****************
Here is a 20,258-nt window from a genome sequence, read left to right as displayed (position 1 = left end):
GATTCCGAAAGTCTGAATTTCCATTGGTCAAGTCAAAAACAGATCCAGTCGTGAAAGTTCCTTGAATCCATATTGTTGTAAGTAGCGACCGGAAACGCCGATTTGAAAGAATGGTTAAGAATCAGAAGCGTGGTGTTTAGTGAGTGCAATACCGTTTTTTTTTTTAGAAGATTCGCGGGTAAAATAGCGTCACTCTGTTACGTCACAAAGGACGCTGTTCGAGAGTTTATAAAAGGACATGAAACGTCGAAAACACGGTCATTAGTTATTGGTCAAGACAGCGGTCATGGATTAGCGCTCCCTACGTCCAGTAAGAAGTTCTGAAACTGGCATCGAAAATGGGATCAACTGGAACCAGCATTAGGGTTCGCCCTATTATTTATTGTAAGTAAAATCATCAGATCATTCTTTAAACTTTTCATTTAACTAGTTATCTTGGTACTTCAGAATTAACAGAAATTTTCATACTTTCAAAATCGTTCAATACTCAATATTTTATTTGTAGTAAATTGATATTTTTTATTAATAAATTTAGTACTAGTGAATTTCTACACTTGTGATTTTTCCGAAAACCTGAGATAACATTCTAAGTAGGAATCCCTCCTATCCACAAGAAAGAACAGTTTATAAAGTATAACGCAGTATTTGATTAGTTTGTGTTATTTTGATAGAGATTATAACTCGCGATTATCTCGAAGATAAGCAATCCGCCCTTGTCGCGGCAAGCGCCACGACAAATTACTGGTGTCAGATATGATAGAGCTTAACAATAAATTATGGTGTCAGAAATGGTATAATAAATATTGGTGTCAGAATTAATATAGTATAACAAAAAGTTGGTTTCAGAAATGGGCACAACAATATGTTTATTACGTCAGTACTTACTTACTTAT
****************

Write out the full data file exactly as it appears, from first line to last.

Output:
Here is a 20,258-nt window from a genome sequence, read left to right as displayed (position 1 = left end):
GATTCCGAAAGTCTGAATTTCCATTGGTCAAGTCAAAAACAGATCCAGTCGTGAAAGTTCCTTGAATCCATATTGTTGTAAGTAGCGACCGGAAACGCCGATTTGAAAGAATGGTTAAGAATCAGAAGCGTGGTGTTTAGTGAGTGCAATACCGTTTTTTTTTTTAGAAGATTCGCGGGTAAAATAGCGTCACTCTGTTACGTCACAAAGGACGCTGTTCGAGAGTTTATAAAAGGACATGAAACGTCGAAAACACGGTCATTAGTTATTGGTCAAGACAGCGGTCATGGATTAGCGCTCCCTACGTCCAGTAAGAAGTTCTGAAACTGGCATCGAAAATGGGATCAACTGGAACCAGCATTAGGGTTCGCCCTATTATTTATTGTAAGTAAAATCATCAGATCATTCTTTAAACTTTTCATTTAACTAGTTATCTTGGTACTTCAGAATTAACAGAAATTTTCATACTTTCAAAATCGTTCAATACTCAATATTTTATTTGTAGTAAATTGATATTTTTTATTAATAAATTTAGTACTAGTGAATTTCTACACTTGTGATTTTTCCGAAAACCTGAGATAACATTCTAAGTAGGAATCCCTCCTATCCACAAGAAAGAACAGTTTATAAAGTATAACGCAGTATTTGATTAGTTTGTGTTATTTTGATAGAGATTATAACTCGCGATTATCTCGAAGATAAGCAATCCGCCCTTGTCGCGGCAAGCGCCACGACAAATTACTGGTGTCAGATATGATAGAGCTTAACAATAAATTATGGTGTCAGAAATGGTATAATAAATATTGGTGTCAGAATTAATATAGTATAACAAAAAGTTGGTTTCAGAAATGGGCACAACAATATGTTTATTACGTCAGTACTTACTTACTTAT